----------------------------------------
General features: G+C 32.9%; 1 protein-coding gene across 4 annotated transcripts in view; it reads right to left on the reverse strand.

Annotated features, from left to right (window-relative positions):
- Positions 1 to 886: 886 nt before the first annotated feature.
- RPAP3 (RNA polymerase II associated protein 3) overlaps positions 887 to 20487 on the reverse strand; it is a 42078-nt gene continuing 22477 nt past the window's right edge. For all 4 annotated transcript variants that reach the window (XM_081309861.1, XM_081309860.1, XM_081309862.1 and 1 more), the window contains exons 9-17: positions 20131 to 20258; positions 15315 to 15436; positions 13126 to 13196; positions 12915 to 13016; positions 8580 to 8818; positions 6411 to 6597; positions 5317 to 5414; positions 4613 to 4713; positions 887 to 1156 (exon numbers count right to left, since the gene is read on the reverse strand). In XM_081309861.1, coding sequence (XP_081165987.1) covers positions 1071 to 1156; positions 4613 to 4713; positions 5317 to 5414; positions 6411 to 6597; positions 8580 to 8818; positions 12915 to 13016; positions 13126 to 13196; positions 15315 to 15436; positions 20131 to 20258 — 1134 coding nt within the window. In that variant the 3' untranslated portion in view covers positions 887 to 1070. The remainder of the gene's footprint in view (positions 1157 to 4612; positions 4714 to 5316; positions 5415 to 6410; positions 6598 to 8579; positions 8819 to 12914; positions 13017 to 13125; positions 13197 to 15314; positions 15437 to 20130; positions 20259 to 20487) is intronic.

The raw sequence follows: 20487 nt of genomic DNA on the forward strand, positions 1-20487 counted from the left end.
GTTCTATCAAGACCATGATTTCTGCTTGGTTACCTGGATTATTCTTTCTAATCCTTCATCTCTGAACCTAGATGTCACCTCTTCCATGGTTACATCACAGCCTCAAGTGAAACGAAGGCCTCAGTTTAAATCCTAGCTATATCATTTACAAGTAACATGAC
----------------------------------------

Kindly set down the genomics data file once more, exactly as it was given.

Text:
General features: G+C 32.9%; 1 protein-coding gene across 4 annotated transcripts in view; it reads right to left on the reverse strand.

Annotated features, from left to right (window-relative positions):
- Positions 1 to 886: 886 nt before the first annotated feature.
- RPAP3 (RNA polymerase II associated protein 3) overlaps positions 887 to 20487 on the reverse strand; it is a 42078-nt gene continuing 22477 nt past the window's right edge. For all 4 annotated transcript variants that reach the window (XM_081309861.1, XM_081309860.1, XM_081309862.1 and 1 more), the window contains exons 9-17: positions 20131 to 20258; positions 15315 to 15436; positions 13126 to 13196; positions 12915 to 13016; positions 8580 to 8818; positions 6411 to 6597; positions 5317 to 5414; positions 4613 to 4713; positions 887 to 1156 (exon numbers count right to left, since the gene is read on the reverse strand). In XM_081309861.1, coding sequence (XP_081165987.1) covers positions 1071 to 1156; positions 4613 to 4713; positions 5317 to 5414; positions 6411 to 6597; positions 8580 to 8818; positions 12915 to 13016; positions 13126 to 13196; positions 15315 to 15436; positions 20131 to 20258 — 1134 coding nt within the window. In that variant the 3' untranslated portion in view covers positions 887 to 1070. The remainder of the gene's footprint in view (positions 1157 to 4612; positions 4714 to 5316; positions 5415 to 6410; positions 6598 to 8579; positions 8819 to 12914; positions 13017 to 13125; positions 13197 to 15314; positions 15437 to 20130; positions 20259 to 20487) is intronic.

The raw sequence follows: 20487 nt of genomic DNA on the forward strand, positions 1-20487 counted from the left end.
GTTCTATCAAGACCATGATTTCTGCTTGGTTACCTGGATTATTCTTTCTAATCCTTCATCTCTGAACCTAGATGTCACCTCTTCCATGGTTACATCACAGCCTCAAGTGAAACGAAGGCCTCAGTTTAAATCCTAGCTATATCATTTACAAGTAACATGAC